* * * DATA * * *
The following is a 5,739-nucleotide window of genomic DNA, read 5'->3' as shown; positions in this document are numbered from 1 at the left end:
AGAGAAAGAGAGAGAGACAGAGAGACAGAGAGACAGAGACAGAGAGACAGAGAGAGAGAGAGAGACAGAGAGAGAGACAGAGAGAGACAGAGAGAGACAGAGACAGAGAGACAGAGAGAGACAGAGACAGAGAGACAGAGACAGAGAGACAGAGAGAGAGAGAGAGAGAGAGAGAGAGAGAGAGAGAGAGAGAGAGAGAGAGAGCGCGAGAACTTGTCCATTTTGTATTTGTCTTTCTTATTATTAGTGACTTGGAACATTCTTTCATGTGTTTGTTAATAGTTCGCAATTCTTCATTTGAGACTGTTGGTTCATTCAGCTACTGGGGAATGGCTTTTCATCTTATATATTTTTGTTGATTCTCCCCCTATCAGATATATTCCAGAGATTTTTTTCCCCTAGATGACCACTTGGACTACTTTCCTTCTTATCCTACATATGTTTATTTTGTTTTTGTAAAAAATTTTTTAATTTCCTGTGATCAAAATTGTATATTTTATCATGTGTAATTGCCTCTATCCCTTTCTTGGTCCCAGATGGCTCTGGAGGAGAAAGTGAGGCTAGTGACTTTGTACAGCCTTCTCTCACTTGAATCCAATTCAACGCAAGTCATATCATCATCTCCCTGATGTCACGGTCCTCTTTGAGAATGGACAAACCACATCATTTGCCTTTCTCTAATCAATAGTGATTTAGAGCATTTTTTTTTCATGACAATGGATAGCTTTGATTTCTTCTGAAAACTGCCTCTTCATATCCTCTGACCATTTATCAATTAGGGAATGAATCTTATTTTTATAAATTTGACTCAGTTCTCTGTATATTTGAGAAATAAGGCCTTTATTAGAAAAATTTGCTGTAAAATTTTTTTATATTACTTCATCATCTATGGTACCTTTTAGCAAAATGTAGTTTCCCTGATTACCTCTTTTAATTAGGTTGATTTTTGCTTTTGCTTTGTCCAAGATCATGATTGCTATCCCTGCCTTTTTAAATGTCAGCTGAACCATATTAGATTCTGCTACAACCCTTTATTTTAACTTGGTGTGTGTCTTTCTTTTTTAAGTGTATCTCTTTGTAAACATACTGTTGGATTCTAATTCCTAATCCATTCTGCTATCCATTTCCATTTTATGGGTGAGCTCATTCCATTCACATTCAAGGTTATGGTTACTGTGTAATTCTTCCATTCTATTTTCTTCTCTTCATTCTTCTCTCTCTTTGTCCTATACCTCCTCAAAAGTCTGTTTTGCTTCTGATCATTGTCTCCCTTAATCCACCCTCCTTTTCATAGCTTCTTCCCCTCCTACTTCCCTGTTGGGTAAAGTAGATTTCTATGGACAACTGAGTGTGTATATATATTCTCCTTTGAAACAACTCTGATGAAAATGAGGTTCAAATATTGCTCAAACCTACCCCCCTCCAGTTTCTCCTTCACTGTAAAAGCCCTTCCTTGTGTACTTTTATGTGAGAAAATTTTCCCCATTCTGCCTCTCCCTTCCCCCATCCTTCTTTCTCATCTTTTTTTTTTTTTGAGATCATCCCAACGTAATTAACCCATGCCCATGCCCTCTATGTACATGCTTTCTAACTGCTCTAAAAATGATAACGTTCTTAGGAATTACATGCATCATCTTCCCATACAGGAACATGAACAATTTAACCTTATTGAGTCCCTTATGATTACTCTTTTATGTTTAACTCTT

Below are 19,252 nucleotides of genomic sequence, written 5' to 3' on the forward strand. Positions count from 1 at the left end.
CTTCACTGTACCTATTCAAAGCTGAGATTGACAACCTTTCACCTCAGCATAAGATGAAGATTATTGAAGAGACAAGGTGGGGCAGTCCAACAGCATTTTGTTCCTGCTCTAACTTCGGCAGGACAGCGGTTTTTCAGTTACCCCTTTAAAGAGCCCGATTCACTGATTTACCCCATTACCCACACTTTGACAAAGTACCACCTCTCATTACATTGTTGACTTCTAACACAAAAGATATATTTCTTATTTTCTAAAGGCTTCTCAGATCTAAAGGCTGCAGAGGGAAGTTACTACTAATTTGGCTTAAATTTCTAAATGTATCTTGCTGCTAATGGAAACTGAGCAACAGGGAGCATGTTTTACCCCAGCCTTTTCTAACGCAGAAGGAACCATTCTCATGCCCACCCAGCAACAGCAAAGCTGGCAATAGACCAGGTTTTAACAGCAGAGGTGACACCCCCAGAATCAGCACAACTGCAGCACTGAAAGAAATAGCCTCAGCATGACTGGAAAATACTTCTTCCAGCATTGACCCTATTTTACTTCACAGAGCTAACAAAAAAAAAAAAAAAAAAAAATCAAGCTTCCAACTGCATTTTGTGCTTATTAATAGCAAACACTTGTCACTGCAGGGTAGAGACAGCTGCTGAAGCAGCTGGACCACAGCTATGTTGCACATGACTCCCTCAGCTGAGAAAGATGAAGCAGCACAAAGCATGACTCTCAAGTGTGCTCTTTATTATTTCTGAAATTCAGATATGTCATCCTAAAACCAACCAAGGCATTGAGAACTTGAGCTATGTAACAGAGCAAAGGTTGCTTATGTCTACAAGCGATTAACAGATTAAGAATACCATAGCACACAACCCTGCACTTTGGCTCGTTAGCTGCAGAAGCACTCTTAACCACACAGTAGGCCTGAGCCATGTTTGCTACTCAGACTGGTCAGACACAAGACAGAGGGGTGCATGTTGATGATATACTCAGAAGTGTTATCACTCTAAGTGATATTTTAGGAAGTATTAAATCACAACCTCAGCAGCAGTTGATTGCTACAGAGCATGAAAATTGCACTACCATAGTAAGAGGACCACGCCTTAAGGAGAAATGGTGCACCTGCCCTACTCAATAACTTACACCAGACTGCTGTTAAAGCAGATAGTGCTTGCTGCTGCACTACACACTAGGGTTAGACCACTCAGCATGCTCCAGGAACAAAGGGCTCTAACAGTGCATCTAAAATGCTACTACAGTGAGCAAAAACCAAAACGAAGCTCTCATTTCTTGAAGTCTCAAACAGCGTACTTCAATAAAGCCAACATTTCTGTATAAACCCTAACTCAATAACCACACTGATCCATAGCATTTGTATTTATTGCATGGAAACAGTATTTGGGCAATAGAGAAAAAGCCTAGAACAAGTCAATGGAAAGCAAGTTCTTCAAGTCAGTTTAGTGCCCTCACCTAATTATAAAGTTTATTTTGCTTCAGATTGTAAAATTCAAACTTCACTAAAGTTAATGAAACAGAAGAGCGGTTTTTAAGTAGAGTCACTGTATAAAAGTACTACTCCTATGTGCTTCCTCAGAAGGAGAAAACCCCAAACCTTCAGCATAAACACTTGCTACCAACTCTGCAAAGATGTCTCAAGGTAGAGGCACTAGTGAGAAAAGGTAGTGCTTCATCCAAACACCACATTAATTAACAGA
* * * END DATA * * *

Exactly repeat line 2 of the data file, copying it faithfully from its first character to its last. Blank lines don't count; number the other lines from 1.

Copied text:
AGAGAAAGAGAGAGAGACAGAGAGACAGAGAGACAGAGACAGAGAGACAGAGAGAGAGAGAGAGACAGAGAGAGAGACAGAGAGAGACAGAGAGAGACAGAGACAGAGAGACAGAGAGAGACAGAGACAGAGAGACAGAGACAGAGAGACAGAGAGAGAGAGAGAGAGAGAGAGAGAGAGAGAGAGAGAGAGAGAGAGAGAGAGCGCGAGAACTTGTCCATTTTGTATTTGTCTTTCTTATTATTAGTGACTTGGAACATTCTTTCATGTGTTTGTTAATAGTTCGCAATTCTTCATTTGAGACTGTTGGTTCATTCAGCTACTGGGGAATGGCTTTTCATCTTATATATTTTTGTTGATTCTCCCCCTATCAGATATATTCCAGAGATTTTTTTCCCCTAGATGACCACTTGGACTACTTTCCTTCTTATCCTACATATGTTTATTTTGTTTTTGTAAAAAATTTTTTAATTTCCTGTGATCAAAATTGTATATTTTATCATGTGTAATTGCCTCTATCCCTTTCTTGGTCCCAGATGGCTCTGGAGGAGAAAGTGAGGCTAGTGACTTTGTACAGCCTTCTCTCACTTGAATCCAATTCAACGCAAGTCATATCATCATCTCCCTGATGTCACGGTCCTCTTTGAGAATGGACAAACCACATCATTTGCCTTTCTCTAATCAATAGTGATTTAGAGCATTTTTTTTTCATGACAATGGATAGCTTTGATTTCTTCTGAAAACTGCCTCTTCATATCCTCTGACCATTTATCAATTAGGGAATGAATCTTATTTTTATAAATTTGACTCAGTTCTCTGTATATTTGAGAAATAAGGCCTTTATTAGAAAAATTTGCTGTAAAATTTTTTTATATTACTTCATCATCTATGGTACCTTTTAGCAAAATGTAGTTTCCCTGATTACCTCTTTTAATTAGGTTGATTTTTGCTTTTGCTTTGTCCAAGATCATGATTGCTATCCCTGCCTTTTTAAATGTCAGCTGAACCATATTAGATTCTGCTACAACCCTTTATTTTAACTTGGTGTGTGTCTTTCTTTTTTAAGTGTATCTCTTTGTAAACATACTGTTGGATTCTAATTCCTAATCCATTCTGCTATCCATTTCCATTTTATGGGTGAGCTCATTCCATTCACATTCAAGGTTATGGTTACTGTGTAATTCTTCCATTCTATTTTCTTCTCTTCATTCTTCTCTCTCTTTGTCCTATACCTCCTCAAAAGTCTGTTTTGCTTCTGATCATTGTCTCCCTTAATCCACCCTCCTTTTCATAGCTTCTTCCCCTCCTACTTCCCTGTTGGGTAAAGTAGATTTCTATGGACAACTGAGTGTGTATATATATTCTCCTTTGAAACAACTCTGATGAAAATGAGGTTCAAATATTGCTCAAACCTACCCCCCTCCAGTTTCTCCTTCACTGTAAAAGCCCTTCCTTGTGTACTTTTATGTGAGAAAATTTTCCCCATTCTGCCTCTCCCTTCCCCCATCCTTCTTTCTCATCTTTTTTTTTTTTTGAGATCATCCCAACGTAATTAACCCATGCCCATGCCCTCTATGTACATGCTTTCTAACTGCTCTAAAAATGATAACGTTCTTAGGAATTACATGCATCATCTTCCCATACAGGAACATGAACAATTTAACCTTATTGAGTCCCTTATGATTACTCTTTTATGTTTAACTCTT